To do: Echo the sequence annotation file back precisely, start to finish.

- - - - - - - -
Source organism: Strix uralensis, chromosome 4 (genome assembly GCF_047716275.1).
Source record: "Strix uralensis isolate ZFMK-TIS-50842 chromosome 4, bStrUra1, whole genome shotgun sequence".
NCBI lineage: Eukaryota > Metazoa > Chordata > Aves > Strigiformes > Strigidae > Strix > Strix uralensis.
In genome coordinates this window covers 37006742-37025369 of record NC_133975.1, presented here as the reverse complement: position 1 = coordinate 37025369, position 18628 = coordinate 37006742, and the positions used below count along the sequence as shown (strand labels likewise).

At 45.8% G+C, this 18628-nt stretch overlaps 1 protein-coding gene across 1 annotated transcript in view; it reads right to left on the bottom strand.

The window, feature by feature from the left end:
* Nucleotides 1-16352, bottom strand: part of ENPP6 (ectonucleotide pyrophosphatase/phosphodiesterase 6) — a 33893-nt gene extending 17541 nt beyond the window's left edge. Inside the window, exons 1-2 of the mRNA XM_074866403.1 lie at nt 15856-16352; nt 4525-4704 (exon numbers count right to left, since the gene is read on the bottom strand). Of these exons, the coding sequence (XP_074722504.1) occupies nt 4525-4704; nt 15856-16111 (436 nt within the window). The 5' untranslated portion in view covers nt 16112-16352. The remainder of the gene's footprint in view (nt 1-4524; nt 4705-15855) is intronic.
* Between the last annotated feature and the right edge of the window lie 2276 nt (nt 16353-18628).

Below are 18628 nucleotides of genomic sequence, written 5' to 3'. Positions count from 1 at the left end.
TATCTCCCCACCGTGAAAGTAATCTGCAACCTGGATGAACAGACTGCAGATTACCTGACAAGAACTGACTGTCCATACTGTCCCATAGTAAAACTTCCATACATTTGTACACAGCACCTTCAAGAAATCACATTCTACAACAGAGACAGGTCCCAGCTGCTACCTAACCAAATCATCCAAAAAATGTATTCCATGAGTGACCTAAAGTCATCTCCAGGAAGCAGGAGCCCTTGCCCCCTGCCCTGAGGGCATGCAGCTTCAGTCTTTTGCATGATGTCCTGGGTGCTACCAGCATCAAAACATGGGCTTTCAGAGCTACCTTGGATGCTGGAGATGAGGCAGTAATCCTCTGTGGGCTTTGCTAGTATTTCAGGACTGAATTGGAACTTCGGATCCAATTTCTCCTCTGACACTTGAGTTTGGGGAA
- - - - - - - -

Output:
Source organism: Strix uralensis, chromosome 4 (genome assembly GCF_047716275.1).
Source record: "Strix uralensis isolate ZFMK-TIS-50842 chromosome 4, bStrUra1, whole genome shotgun sequence".
NCBI lineage: Eukaryota > Metazoa > Chordata > Aves > Strigiformes > Strigidae > Strix > Strix uralensis.
In genome coordinates this window covers 37006742-37025369 of record NC_133975.1, presented here as the reverse complement: position 1 = coordinate 37025369, position 18628 = coordinate 37006742, and the positions used below count along the sequence as shown (strand labels likewise).

At 45.8% G+C, this 18628-nt stretch overlaps 1 protein-coding gene across 1 annotated transcript in view; it reads right to left on the bottom strand.

The window, feature by feature from the left end:
* Nucleotides 1-16352, bottom strand: part of ENPP6 (ectonucleotide pyrophosphatase/phosphodiesterase 6) — a 33893-nt gene extending 17541 nt beyond the window's left edge. Inside the window, exons 1-2 of the mRNA XM_074866403.1 lie at nt 15856-16352; nt 4525-4704 (exon numbers count right to left, since the gene is read on the bottom strand). Of these exons, the coding sequence (XP_074722504.1) occupies nt 4525-4704; nt 15856-16111 (436 nt within the window). The 5' untranslated portion in view covers nt 16112-16352. The remainder of the gene's footprint in view (nt 1-4524; nt 4705-15855) is intronic.
* Between the last annotated feature and the right edge of the window lie 2276 nt (nt 16353-18628).

Below are 18628 nucleotides of genomic sequence, written 5' to 3'. Positions count from 1 at the left end.
TATCTCCCCACCGTGAAAGTAATCTGCAACCTGGATGAACAGACTGCAGATTACCTGACAAGAACTGACTGTCCATACTGTCCCATAGTAAAACTTCCATACATTTGTACACAGCACCTTCAAGAAATCACATTCTACAACAGAGACAGGTCCCAGCTGCTACCTAACCAAATCATCCAAAAAATGTATTCCATGAGTGACCTAAAGTCATCTCCAGGAAGCAGGAGCCCTTGCCCCCTGCCCTGAGGGCATGCAGCTTCAGTCTTTTGCATGATGTCCTGGGTGCTACCAGCATCAAAACATGGGCTTTCAGAGCTACCTTGGATGCTGGAGATGAGGCAGTAATCCTCTGTGGGCTTTGCTAGTATTTCAGGACTGAATTGGAACTTCGGATCCAATTTCTCCTCTGACACTTGAGTTTGGGGAA